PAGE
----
English is believed to have the largest vocabulary of all languages, with over one million words in the dictionary, and counting. German has at least 140 thousand words, but not nearly as many as English, making it much easier to learn.

Even though there are lots of very long words in German, these are always just a combination of shorter, simpler ones, which makes them easy to learn. Not to mention all the words German and English share in common.

Misconceptions About German
1. It’s Full of Long Words

  Some people might see long German words full of consonants and feel too frightened to even attempt pronouncing them.
  However, most German words aren’t that long. The most common words are pretty short, and even the long words that look confusing can be broken down into short easy words.
  Long words in German are mostly compound words created by combining two or more shorter words together. This is something we have in English as well, just not to the same extent as German.
  English words like ‘swimsuit’ (swim suit) and ‘bedroom’ (bed room) are examples of a similar phenomenon.
  As you’ll soon see, long words in German are nothing to be overly worried about!

2. It’s A Harsh Sounding Language
  Another misconception is that German is a harsh language.
 Many people have the impression that German is a rough language, spoken from the throat, but it isn’t actually like that.
  The sounds don’t all come from the throat, rather from certain lip and tongue movements.
  Once you start to practice speaking German, you’ll realise that it’s actually quite simple to pronounce.

 3. The Grammar Is Difficult
  German grammar actually has a lot more in common with English than some other languages.
  The cases may seem confusing at first, but there are only 4 of them. In comparison, Finnish has 26!
  German also shares an alphabet with English, unlike Greek, Russian, Chinese and many other languages.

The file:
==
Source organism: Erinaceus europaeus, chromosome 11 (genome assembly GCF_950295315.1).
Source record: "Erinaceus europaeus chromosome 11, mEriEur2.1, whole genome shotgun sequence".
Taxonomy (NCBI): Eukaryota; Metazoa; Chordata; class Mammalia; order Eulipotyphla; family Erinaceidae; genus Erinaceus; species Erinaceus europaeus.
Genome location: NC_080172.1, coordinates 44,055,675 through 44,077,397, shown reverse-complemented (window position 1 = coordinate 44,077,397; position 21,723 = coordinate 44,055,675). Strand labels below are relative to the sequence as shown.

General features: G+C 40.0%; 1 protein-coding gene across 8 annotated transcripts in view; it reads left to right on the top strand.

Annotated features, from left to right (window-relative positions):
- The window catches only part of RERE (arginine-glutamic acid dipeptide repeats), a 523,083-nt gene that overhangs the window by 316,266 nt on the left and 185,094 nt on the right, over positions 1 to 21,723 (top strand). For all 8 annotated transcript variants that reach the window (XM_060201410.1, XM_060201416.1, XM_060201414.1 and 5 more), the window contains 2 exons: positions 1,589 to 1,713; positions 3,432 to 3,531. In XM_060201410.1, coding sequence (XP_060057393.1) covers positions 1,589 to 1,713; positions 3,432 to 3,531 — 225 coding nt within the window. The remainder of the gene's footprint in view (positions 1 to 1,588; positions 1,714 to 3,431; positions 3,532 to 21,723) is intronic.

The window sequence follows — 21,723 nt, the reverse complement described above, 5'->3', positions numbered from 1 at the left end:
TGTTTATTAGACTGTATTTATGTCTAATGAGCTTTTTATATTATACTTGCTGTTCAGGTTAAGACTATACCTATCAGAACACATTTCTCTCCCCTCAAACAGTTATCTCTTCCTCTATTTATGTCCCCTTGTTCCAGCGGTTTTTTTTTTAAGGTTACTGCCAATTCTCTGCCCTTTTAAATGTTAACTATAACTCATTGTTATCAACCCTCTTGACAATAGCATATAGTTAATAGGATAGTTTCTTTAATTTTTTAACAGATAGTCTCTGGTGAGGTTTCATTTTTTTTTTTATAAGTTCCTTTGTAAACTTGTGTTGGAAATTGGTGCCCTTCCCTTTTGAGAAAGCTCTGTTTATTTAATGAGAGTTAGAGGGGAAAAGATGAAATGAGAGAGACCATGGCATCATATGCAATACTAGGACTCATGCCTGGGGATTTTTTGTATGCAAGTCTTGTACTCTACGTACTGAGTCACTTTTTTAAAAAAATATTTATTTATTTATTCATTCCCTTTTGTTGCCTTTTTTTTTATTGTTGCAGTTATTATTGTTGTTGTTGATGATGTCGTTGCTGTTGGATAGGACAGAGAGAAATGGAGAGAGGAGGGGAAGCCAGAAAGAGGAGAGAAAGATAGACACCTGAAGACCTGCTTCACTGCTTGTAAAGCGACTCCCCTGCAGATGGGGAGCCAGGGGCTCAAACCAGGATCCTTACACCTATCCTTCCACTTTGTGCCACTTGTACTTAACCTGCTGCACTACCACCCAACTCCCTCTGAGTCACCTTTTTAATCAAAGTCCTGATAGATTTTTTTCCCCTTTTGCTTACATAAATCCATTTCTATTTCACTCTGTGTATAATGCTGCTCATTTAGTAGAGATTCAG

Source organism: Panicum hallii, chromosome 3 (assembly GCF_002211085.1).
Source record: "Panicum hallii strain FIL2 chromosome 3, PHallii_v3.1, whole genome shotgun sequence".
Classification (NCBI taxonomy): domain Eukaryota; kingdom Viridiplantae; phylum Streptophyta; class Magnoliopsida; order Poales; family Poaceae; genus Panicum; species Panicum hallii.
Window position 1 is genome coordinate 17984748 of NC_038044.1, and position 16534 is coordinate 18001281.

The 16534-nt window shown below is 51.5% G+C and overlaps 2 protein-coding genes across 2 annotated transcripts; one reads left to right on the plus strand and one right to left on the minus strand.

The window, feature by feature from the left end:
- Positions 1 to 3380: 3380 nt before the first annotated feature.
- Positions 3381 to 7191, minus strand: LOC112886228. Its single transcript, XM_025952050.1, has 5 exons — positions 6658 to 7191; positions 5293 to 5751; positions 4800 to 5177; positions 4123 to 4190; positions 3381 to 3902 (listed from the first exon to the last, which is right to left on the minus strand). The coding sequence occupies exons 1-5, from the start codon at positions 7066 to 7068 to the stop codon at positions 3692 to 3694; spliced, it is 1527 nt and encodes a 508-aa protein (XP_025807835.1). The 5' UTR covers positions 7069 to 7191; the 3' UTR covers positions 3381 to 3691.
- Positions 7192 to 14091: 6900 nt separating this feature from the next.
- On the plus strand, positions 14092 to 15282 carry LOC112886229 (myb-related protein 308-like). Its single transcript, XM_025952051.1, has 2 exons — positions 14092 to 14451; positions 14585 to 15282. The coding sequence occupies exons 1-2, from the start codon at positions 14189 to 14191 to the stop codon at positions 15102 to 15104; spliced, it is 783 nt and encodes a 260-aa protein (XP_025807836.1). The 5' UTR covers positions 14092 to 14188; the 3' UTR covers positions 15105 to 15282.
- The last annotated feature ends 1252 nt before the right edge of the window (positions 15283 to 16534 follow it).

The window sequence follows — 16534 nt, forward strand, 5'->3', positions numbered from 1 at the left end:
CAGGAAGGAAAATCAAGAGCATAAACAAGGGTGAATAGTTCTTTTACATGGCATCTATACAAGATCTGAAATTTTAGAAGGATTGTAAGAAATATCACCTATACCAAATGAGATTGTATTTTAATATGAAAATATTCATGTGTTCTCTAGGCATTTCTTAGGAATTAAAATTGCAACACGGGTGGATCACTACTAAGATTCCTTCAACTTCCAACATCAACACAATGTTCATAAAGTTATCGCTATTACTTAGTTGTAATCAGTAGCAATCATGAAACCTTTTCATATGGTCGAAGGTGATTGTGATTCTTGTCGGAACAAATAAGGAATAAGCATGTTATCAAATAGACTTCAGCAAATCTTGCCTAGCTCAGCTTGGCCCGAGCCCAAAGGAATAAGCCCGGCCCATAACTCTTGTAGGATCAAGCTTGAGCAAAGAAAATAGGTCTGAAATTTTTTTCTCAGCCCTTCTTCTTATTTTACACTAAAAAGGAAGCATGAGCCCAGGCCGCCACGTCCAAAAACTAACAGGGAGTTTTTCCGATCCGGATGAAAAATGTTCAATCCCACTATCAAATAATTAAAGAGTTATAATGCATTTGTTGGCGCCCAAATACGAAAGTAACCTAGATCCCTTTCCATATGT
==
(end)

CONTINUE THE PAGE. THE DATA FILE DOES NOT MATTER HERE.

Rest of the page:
Since German and English both come from the same language family, the similarities are greater than the differences.

What Do German and English Have In Common?
Many of the most common words in English are of Germanic descent.
I have and ich habe, for example, are very similar, which makes these types of word combinations easy to remember.
There are hundreds of words that are spelt the same and have the same meaning in both German and English. Here are some great examples of words shared by both languages:
  This makes it easy to start learning German vocabulary quickly.
  You can instantly grow your German vocabulary, just by making or finding a list of all the common words.
  There are also “false friends”, or words that are spelt similarly but have different meanings.
  Take ‘fabric’ and ‘fabrik‘, for example.
  Both words sound the same but have different meanings. Fabrik in German means factory, whereas the word for ‘fabric’ is actually stoff.
  That said, a few simple memory tricks can make these correlations fun and easy to learn. Create an image in your mind of a fabric factory, for example. That way, whenever you see the word ‘Fabrik’, you’ll also think of a factory.
  There are also similarities in German and English grammar.

4 Pitfalls To Watch Out For as a Beginner Learning German.
  Learning your first foreign language is always the hardest. It’s hard to know where to start or which approaches really work.
  What prevents people from learning a language is normally not the difficulty of the language itself. It’s the fact that they don’t  know how to learn a language.
  Through trial and error when learning German, you’ll learn what works and, importantly, what doesn’t work.
  Here are a few tips to help you avoid some of the common mistakes many new language learners make:

1. Don’t Skip the Alphabet
  Learning the alphabet and pronunciation of individual letters is often overlooked by new learners because it seems boring and too simple.
  Although it’s great to dive right in by learning key phrases at the beginning, don’t forget to learn the pronunciation of the alphabet.
  The German alphabet is similar to the English alphabet, which at first glance, might seem like there’s nothing new to learn.
However, German pronunciation is slightly different and takes practice to get used to. English speakers often have trouble losing their accent because they didn’t take the time to learn the basics.

2. Don’t Get Worked Up About Pronunciation

  After you’ve learned the basics of pronunciation, don’t dwell too much on sounds that give you difficulty in the beginning.
  Practice is key to improving fluency, so find a way to improvise a rolled ‘r’, and at some point, it will come naturally.
  Focus more on the sounds you are able to get right and use this as encouragement to continue learning. In the beginning, it’s about familiarising yourself with the language, not perfect pronunciation.

3. Don’t Hesitate to Start Speaking German
  Many people are hesitant to start speaking a foreign language in the beginning.
  If you are unsure how to pronounce certain words, which grammar to use, or confused about an adjective ending, you might feel like you’re not ready to start speaking German yet.
  However, it’s important to start speaking in the beginning and accept that you’re going to make mistakes.